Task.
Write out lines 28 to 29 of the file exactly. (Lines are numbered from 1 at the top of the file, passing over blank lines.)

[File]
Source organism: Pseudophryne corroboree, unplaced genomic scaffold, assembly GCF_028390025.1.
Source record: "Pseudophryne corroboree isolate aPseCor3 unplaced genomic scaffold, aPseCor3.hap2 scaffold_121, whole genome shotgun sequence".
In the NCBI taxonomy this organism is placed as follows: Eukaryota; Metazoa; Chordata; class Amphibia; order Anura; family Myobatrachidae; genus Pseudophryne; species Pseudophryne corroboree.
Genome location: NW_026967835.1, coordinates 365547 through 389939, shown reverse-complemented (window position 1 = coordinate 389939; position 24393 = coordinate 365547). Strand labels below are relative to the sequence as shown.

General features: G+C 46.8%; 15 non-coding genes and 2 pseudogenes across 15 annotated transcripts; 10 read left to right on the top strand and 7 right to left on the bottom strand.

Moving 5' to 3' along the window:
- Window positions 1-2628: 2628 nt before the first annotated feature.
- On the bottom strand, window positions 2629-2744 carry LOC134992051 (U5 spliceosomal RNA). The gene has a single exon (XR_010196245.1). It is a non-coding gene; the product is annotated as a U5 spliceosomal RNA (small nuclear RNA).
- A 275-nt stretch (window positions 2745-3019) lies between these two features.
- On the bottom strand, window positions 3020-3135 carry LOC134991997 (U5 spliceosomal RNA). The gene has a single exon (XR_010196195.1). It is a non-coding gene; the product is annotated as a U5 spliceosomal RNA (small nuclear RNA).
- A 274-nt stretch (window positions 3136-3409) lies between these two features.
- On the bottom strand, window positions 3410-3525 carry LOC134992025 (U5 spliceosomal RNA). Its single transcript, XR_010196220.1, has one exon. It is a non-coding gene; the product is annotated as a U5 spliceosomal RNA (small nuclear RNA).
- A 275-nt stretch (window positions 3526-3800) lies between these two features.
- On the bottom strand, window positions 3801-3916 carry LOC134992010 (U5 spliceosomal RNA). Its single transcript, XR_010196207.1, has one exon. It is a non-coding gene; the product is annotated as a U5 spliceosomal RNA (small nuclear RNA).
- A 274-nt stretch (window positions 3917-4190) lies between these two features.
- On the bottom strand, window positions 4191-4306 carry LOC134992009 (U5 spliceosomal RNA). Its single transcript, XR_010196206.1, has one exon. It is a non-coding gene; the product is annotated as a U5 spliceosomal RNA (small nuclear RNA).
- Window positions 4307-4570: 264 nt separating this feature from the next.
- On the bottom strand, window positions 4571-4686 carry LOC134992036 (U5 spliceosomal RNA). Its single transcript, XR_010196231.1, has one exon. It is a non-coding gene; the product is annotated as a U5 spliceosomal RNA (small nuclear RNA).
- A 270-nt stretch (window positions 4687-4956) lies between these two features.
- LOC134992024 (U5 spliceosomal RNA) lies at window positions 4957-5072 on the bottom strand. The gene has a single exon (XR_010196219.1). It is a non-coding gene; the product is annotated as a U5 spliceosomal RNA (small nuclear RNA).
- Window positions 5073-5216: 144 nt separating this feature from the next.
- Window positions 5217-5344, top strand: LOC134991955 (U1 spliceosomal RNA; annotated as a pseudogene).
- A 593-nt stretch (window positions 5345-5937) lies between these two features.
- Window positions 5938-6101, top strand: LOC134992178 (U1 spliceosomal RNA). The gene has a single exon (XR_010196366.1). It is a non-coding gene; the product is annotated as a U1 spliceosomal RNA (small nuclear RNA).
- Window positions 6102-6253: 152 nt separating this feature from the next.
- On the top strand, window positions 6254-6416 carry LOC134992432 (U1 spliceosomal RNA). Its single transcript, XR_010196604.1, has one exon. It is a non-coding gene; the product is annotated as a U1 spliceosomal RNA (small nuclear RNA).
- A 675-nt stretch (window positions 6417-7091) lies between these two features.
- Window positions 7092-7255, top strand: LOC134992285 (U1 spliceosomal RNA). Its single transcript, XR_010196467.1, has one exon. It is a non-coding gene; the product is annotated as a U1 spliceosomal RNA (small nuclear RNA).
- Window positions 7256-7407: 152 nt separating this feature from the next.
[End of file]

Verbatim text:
- Window positions 7092-7255, top strand: LOC134992285 (U1 spliceosomal RNA). Its single transcript, XR_010196467.1, has one exon. It is a non-coding gene; the product is annotated as a U1 spliceosomal RNA (small nuclear RNA).
- Window positions 7256-7407: 152 nt separating this feature from the next.